There's no getting around the formidable difficulty, and it inevitably means the game won't be to all tastes. Pacific Rift may be an easy concept to grasp, but it requires a significant amount of patience and skill to progress beyond the early stages. The brakes aren't especially receptive and often you'll see your own crash coming seconds before it happens as you slide inexorably towards another frustrating meeting with the scenery. The challenge is also a strength however, as the extensive array of vehicles offer not only a varied set of attributes, but also influence the tactics of your race. The Bike for example is quick and nimble, but doesn't sit well on rough terrain and is always going to get battered around by bigger opponents. On the opposite end of the scale, the Monster Trucks require rather more force to bully them, but their ungainly size means they can't exploit the same routes and short-cuts. In between these you have Rally Cars, Trucks, Buggies and Quad Bikes, all with their own nuances. So whilst the game doesn't offer the kind of glossy precision of a Gran Turismo or the instinctive excitement and speed of Burnout Paradise, the balancing and diversity of its vehicles is an underrated facet that encourages experimentation.
Little elements elevate it above its predecessor. Circuit design is more varied and generally tighter, with less chance of going off-route, whilst the racer is also able to cool down their nitrous bar by driving through puddles and waterfalls, giving things an extra dimension as you are made to think of which sections of water to go for in order to sacrifice the least speed. Via the shoulder buttons, you can barge opponents, ideal for nudging them off cliffs though perilous should you misjudge the manoeuvre and slide out wide on a corner.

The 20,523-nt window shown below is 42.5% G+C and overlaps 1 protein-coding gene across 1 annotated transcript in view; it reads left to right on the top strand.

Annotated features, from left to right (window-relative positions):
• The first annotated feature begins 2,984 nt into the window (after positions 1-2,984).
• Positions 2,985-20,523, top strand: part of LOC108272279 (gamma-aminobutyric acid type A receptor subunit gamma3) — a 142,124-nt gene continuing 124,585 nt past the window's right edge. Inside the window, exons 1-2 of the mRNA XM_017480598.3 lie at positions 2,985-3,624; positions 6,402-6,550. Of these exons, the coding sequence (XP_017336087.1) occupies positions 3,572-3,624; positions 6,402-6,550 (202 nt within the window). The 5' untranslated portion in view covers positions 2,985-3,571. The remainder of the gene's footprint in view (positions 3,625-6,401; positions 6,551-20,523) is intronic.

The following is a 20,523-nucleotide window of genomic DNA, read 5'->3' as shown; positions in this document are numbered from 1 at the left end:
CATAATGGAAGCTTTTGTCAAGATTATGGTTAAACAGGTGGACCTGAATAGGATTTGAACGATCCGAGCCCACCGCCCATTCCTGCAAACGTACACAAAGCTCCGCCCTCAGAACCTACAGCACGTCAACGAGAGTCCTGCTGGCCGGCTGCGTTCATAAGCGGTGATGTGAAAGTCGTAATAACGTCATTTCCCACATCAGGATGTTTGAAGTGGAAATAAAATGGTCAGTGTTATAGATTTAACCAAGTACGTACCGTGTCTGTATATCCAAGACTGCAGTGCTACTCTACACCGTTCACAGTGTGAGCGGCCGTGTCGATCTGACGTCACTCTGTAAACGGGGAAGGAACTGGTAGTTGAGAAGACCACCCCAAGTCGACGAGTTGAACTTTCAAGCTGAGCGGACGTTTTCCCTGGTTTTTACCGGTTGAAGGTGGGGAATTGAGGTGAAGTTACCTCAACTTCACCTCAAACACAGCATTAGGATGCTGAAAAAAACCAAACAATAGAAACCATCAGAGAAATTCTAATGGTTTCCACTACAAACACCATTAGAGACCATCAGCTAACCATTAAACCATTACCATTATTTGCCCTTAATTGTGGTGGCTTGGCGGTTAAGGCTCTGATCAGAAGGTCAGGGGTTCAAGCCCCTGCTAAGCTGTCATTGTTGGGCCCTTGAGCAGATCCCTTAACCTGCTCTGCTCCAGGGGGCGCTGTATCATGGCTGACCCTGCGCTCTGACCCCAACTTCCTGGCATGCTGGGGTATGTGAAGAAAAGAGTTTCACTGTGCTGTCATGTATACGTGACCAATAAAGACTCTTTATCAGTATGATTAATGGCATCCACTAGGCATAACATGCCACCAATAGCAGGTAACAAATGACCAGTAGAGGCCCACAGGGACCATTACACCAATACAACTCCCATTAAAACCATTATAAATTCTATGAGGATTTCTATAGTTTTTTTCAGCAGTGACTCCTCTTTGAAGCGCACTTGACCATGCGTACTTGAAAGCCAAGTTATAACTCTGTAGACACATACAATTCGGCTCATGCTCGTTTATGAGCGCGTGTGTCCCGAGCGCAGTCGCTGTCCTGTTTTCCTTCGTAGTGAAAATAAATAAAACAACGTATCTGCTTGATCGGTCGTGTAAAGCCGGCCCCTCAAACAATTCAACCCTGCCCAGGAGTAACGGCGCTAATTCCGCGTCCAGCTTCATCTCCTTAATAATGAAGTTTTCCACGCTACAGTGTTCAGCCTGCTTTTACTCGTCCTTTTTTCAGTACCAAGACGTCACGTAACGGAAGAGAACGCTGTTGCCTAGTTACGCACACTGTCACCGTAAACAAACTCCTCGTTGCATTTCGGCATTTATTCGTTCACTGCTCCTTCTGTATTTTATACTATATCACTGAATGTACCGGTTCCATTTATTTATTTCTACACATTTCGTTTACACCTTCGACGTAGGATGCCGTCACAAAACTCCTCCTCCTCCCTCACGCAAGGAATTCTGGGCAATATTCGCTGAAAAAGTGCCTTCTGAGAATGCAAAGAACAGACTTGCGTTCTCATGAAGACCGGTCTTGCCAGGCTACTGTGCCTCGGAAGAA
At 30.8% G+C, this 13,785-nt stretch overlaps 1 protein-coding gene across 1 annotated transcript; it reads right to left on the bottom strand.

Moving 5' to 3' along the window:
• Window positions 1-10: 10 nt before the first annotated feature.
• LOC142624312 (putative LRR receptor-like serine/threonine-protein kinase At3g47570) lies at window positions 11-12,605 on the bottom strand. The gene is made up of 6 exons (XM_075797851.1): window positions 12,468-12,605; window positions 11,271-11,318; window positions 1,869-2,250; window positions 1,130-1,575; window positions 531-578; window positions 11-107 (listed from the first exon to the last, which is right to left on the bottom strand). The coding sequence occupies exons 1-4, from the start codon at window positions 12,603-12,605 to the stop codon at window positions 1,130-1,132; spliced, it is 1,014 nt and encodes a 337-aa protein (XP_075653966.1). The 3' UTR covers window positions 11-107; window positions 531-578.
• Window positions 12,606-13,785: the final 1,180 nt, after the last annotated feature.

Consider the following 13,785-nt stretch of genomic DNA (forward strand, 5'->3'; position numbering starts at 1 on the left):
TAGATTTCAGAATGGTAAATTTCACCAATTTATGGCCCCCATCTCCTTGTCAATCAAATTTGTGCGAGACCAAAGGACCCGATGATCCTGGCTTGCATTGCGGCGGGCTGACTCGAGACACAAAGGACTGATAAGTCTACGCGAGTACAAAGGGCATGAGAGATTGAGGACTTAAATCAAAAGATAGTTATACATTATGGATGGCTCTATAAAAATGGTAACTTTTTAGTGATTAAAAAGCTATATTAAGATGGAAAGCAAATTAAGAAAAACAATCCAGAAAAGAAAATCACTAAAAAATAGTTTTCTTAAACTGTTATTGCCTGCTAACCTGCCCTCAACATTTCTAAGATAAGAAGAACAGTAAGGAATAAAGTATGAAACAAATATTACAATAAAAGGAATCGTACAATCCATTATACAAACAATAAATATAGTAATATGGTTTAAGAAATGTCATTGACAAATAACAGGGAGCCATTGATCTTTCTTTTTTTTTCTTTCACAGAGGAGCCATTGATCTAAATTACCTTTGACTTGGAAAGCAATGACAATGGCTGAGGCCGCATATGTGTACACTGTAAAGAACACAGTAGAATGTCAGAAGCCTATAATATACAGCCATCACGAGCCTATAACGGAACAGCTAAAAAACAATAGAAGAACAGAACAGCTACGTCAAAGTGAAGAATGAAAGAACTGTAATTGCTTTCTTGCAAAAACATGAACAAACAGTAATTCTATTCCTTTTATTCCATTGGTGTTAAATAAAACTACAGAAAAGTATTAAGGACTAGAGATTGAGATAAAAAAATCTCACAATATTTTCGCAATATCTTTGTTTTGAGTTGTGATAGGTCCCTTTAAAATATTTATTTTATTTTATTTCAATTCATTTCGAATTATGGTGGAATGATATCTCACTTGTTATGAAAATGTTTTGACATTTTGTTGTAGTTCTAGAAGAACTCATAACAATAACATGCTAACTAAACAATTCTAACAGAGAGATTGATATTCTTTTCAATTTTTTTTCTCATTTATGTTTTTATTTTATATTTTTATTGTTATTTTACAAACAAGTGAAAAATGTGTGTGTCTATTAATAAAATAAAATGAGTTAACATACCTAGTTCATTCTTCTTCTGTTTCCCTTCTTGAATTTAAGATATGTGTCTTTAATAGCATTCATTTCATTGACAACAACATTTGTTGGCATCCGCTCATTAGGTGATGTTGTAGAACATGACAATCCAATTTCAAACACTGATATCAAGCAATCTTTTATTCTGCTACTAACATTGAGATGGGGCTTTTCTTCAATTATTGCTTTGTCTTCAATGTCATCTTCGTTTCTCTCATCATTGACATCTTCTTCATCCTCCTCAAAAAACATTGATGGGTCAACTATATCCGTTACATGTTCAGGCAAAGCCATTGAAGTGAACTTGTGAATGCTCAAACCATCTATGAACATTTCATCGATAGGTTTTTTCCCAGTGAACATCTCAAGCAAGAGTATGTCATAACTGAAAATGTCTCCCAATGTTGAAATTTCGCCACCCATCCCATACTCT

Multiplayer-wise it features a sound enough online experience, though the game modes lack variety and it isn't as addictive an infrastructure setup as its PSP counterpart MotorStorm: Arctic Edge. Seemingly something of a dying art in recent years, Pacific Rift distinguishes itself with laudable two-player and four-player split-screen options. Two-player is particularly great, maintaining much of the speed and graphical detail of the one-player, as well as plenty of A.I. opponents, resulting in a good deal of fun.
How long you play may ultimately depend on dedication, patience and ability. Certainly, there are enough challenges and tracks to keep the committed amongst you playing for weeks, perhaps even months, and it offers durable value as a package. It's quite possible however, that no matter how much you're accustomed to racing games, you might never reach or conquer the game's final class. But it's the journey that's the reward here, not the destination. Beneath its impressive exterior, Pacific Rift is a true non-nonsense racer. It may not sport the flashy gimmicks of others like it, but represents an awesome challenge and is, at times, a genuinely exciting racer. It'll beat you up, but you'll like the way it hurts.
Summary: A well-crafted, challenging racer that showcases the PS3's grunt